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Munich

Don't Believe the Pre-Oscar Hype

Steven Spielberg's latest film, Munich, a political thriller constructed around the aftermath of the murder of 11 Israeli athletes at the 1972 Munich Olympic Games by members of the Palestinian group Black September is, contrary to the recent Time magazine cover story proclaiming it as "Spielberg's Secret Masterpiece", one of the most disappointing films of the year. Compared to the commercially successful and critically praised sci-fi/horror summer blockbuster, War of the Worlds (most critics glommed onto the superficial 9-11 references, while missing the unsubtle parallels to the invasion and occupation of Iraq by a superior military force led by the United States), which opened six months earlier, Munich is self-indulgent, unfocused, overlong, and thematically thin, betraying a director caught up in making a "statement" film instead of a compelling story.

Based, as the opening title card reminds us, "on real events", Munich briefly covers the kidnapping of the 11 Israeli athletes by Palestinians armed with machine guns and grenades (the Palestinians demanded the release of fellow Palestinians held in Israeli jails), the standoff with an ill-prepared German government, and the tragic aftermath of a botched rescue attempt. Spielberg mixes archival footage with dramatic reenactments of the events, switching between contemporary news coverage from Olympic announcers (including, famously, Jim McKay, whose extemporaneous comments have become part of the official historical record). Spielberg intercuts the terrorists watching footage of the standoff on a television set, Israelis watching news coverage of the hostage crisis in Israel, and Palestinians watching with a different set of fears and concerns on their minds. Spielberg allows us only brief glimpses of the unfolding events, cutting away from or skipping over key events, including, at least for the prologue, the deaths of the Israeli athletes on an airport tarmac.

With the athletes dead and most of the Palestinian terrorists directly involved dead or captured in the failed rescue attempt, the Israeli government, led by Prime Minister Golda Meir, decide to create an extra-legal, unofficial covert action team to hunt down the organizers of the plot on Munich. The assassinations are meant to exact revenge, but their public nature is meant to garner international media attention and prove to the Palestinians that the Israelis will answer violence with violence. Meir and her cabinet call in a Mossad agent, Avner Kaufman (Eric Bana), to lead a five-member team to pursue their goals. With many of the Palestinian leaders living in Western Europe, Avner and his group have to enter those countries illegally, eliminate their targets, and avoid capture or imprisonment.

Avner's Mossad handler, Ephraim (Geoffrey Rush), gives him a crash course on running a covert team. Sworn to secrecy, Avner takes the potentially fatal, open-ended mission, leaving his pregnant wife, Daphna (Ayelet Zorer), behind. Avner's team include Steve (Daniel Craig), a blonde-haired, blue-eyed, resolute commando, Hans (Hanns Zischler), a furniture dealer and expert document forger, Robert (Mathieu Kassovitz), a young bomb maker, and Carl (Ciarán Hinds), whose supporting role within the team remains murky, but who later acts as moral conscience to Avner and the other men.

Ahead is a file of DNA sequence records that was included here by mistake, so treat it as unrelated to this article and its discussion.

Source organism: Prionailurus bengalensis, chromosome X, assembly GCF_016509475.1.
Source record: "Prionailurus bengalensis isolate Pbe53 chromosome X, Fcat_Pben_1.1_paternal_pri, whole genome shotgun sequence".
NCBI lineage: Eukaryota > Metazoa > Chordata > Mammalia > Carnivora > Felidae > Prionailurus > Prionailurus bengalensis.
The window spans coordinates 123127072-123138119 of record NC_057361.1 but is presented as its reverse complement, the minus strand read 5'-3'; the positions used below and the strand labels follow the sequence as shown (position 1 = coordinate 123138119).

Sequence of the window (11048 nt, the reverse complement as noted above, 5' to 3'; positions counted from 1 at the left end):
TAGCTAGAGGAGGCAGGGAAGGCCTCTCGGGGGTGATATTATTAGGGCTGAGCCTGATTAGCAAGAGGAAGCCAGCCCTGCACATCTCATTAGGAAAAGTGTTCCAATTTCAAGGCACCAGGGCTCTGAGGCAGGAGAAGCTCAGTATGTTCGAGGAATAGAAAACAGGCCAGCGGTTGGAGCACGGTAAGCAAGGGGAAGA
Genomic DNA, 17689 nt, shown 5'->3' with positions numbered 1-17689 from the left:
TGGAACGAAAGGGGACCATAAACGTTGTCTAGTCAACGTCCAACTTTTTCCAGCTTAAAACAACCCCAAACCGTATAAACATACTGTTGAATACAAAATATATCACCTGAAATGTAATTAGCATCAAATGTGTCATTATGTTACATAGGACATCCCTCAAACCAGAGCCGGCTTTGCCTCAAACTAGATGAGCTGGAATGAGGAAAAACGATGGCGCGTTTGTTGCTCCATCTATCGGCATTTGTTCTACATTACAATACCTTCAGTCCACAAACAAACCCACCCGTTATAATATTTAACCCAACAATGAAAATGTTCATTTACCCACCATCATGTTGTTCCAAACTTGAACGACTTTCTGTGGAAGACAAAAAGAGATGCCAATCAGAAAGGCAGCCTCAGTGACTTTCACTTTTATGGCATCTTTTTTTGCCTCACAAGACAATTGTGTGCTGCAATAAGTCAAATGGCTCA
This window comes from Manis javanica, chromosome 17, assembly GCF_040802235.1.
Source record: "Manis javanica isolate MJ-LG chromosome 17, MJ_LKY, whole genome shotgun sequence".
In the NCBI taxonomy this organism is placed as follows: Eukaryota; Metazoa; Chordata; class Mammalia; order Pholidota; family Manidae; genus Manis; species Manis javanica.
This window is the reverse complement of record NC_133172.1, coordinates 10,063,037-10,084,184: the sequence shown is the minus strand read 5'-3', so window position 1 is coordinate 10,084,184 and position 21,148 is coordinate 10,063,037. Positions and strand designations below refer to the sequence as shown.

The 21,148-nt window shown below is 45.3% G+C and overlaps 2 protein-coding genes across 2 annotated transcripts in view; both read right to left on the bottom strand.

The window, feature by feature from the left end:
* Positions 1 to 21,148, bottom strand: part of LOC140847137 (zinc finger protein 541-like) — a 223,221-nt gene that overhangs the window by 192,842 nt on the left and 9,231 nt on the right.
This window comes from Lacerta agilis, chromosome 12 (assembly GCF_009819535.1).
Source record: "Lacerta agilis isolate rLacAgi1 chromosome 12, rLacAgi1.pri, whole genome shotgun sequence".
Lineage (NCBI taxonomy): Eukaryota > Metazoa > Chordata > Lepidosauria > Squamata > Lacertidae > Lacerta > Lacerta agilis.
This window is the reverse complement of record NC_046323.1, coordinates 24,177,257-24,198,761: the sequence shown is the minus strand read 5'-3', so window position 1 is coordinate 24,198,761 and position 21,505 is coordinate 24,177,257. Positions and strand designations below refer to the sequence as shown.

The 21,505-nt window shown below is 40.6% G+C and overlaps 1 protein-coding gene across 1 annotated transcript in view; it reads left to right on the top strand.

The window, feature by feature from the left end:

Munich then unfolds as a series of episodes or vignettes. Each episode focuses on the planning, preparation, and execution of each target, beginning in Rome, where their first target, a middle-aged Palestinian (and translator) makes his home. Avner and his men, however, are inexperienced and forced into improvisation by changing events or unforeseen contingencies. Concealed bombs become the weapon of choice for the team, as they offer a dramatic, public display of the Israelis' willingness to use violence to eliminate the organizers of the Munich massacre It also allows the men to avoid the face-to-face killing that might lead them to doubt themselves or the efficacy of their mission.

After a series of procedural-based episodes, Munich abruptly turns into a morality play, with the group's conscience, Carl, expressing his doubts about their mission in a conversation with Avner, who eventually begins to share those doubts. Avner's conflicted conscience, however, comes well past the mid-point of the film. This tonal shift is where Spielberg and his screenwriters, Tony Kushner and Eric Roth (working from a controversial book by George Jonas), lose general filmgoers, if they haven't been lost already thanks to the heavy-handed, on-the-nose dialogue, the muddled storyline, or the complex issues underlying the Israeli-Palestinian conflict barely touched on in the screenplay.

Worse, Munich is essentially a film without a climax. The inner turmoil is there, if poorly developed, but Avner trudges on, and when he finally rejoins his family, Spielberg indulges in extended, tedious scenes of a distraught, paranoid Avner that go nowhere. The final scene is supposed to remind us that terrorism has been an issue of global import for more than thirty years, but it is not a satisfying dramatic payoff.

Although Spielberg deserves credit for unflinchingly depicting the violence Avner and his men commit with brutal, visceral realism and reminding us of the personal costs of covert killing, he makes a major error by initially keeping the murder of the 11 Israeli athletes off screen. Furthermore, Avner's storyline culminates in one of the most disturbing directorial choices of his career: the grim, tragic deaths of the athletes on the airport tarmac are intercut with a feverish Avner has sex with his wife. Not a good move.


Rating: 3 out of 5 stars